Conservative MP Crispin Blunt has written to Minister of Health and Family Welfare Ghulam Nabi Azad to express his “dismay and serious concern” as India’s Supreme Court ruled this week to reinstate a ban on gay sex.

India’s highest court earlier this week upheld a colonial-era law which criminalises gay sex, in what activists described as a “black day” for gay rights. The Supreme Court threw out a 2009 New Delhi High Court decision that ruled the law was unconstitutional, in effect reinstating Section 377 of India’s penal code, which bans “sex against the order of nature”.

The move has been widely condemned by politicians, celebrities and human rights advocates around the world.

Mr Blunt, who came out as gay in 2010, strongly condemns the ruling the Supreme Court in India, calling it a “disaster”, noting the danger in which it puts the lives of many, including to do with HIV and AIDS prevention through awareness.

He reasons with Mr Nabi Azad as a friend, and as a friend of India’s to repeal the law, in order to save the lives of many LGBT Indians.

The letter from Crispin Blunt, MP for Reigate, is available to view below.

Dear Ghulam,

You will remember our auspicious meeting on British Parliamentary cricket tour to India in January 2005, when we both captained our respective teams, you rather more successfully than I!

In the ensuing years I have been in and out of government as Minister for Prisons and also finally found the freedom to come out as a gay man in 2010.  That freedom was won in the UK by others much braver than I, who battled the misunderstanding and prejudice towards gay people for many decades here.  They helped society change so much that I was able to exercise the freedom to be me, even as a government minister and as a Conservative Member of Parliament.  The least I can do is support those in other countries who find themselves in the position of campaigning for a change in the law and to change attitudes in society in the direction of freedom and tolerance for gay people.

So I am writing not only recalling our friendship forged on the cricket field but also in my capacity as a member of the India All Party Parliamentary Group and as Chair of the Parliamentary Friends of the Kaleidoscope Trust, an international LGBT rights charity, to express my dismay and serious concern over the Supreme Court’s recent ruling to uphold Section 377.

I believe this ruling is a disaster not only for tens of millions of your fellow citizens but also for the reputation of India.  Returning to British imposed sodomy laws will send out a powerful negative message to the rest of the Commonwealth in particular, members of which already constitute over half the countries in the world to still criminalise same-sex relationships.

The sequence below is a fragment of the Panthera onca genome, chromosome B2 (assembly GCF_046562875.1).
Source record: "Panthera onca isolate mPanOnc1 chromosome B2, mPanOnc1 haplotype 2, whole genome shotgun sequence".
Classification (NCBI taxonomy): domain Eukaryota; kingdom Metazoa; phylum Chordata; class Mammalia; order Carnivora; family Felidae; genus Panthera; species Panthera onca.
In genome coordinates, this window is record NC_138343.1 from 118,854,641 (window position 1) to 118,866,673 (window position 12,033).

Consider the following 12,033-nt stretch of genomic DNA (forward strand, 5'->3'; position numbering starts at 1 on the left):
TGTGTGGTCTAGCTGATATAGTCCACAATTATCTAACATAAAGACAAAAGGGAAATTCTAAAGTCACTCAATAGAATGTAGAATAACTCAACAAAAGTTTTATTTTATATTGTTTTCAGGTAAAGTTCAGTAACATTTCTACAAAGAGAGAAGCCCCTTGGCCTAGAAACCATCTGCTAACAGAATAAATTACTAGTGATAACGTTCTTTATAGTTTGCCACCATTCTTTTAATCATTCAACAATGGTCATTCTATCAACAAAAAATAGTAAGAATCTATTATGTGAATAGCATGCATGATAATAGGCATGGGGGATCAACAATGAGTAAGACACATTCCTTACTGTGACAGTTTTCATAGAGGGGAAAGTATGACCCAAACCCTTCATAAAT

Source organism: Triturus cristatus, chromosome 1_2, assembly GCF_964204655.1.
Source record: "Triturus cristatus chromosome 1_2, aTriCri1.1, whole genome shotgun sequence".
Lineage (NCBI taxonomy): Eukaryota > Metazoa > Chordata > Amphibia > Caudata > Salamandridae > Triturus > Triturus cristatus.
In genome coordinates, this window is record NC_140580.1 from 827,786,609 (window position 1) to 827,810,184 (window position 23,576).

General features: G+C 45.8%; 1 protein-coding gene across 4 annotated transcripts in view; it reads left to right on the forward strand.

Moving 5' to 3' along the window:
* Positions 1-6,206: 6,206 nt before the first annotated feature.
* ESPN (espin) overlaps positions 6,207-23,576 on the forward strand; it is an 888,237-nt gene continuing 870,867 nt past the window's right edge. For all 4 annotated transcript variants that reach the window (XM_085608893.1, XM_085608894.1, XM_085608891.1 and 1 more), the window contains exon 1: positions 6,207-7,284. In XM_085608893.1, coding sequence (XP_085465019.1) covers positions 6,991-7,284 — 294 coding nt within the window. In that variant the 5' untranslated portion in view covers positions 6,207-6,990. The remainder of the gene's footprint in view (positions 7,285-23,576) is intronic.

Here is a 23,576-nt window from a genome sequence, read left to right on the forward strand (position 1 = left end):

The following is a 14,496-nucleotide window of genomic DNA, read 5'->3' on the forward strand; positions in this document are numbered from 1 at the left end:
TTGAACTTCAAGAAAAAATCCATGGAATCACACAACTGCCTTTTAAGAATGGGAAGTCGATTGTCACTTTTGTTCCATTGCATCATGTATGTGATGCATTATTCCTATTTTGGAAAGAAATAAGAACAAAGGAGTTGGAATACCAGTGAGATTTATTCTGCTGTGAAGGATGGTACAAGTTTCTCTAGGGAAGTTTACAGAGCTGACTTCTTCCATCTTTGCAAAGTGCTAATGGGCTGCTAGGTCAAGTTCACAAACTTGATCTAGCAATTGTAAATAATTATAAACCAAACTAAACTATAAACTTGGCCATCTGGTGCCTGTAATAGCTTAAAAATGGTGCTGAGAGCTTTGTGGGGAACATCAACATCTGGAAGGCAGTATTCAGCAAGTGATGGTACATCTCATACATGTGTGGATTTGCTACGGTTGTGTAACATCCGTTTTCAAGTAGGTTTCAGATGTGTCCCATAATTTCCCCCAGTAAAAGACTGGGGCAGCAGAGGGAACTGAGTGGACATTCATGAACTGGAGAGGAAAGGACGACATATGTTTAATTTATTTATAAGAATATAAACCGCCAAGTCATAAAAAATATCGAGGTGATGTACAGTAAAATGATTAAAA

This ruling will directly endanger the many Indians for whom the last four years have proved an opportunity to come out publicly. The sudden removal of such legislative freedom could make openly gay Indians sitting ducks for legal persecution.

Within your own brief, such a ruling has clear implications for public health. The spread of HIV/AIDS can best be prevented by frank, evidence based dialogue and safe access to health facilities. If gay Indians are to be criminalised and closeted again, enabling you to tackle this disease effectively becomes inevitably more difficult.

There is undoubtedly a dynamic for tolerance around sexuality building in India.  You have made pensions available to eunuchs, a category ‘O’ for other has been added to passport applications for recording the sex of an applicant, there is an online gay bookstore, there are gay film festivals, many LGBT NGOs and Pride marches are attended by thousands. The struggle for equal rights under the law is a vibrant indigenous movement with an authority and strength of its own. This decision, if allowed to stand, will inflict irreparable damage on a progressive movement of which India should be rightly proud.

I ask as both your and India’s friend that you repeal this regressive Victorian era British law that is inconsistent with the tolerance that is a hallmark of your great nation.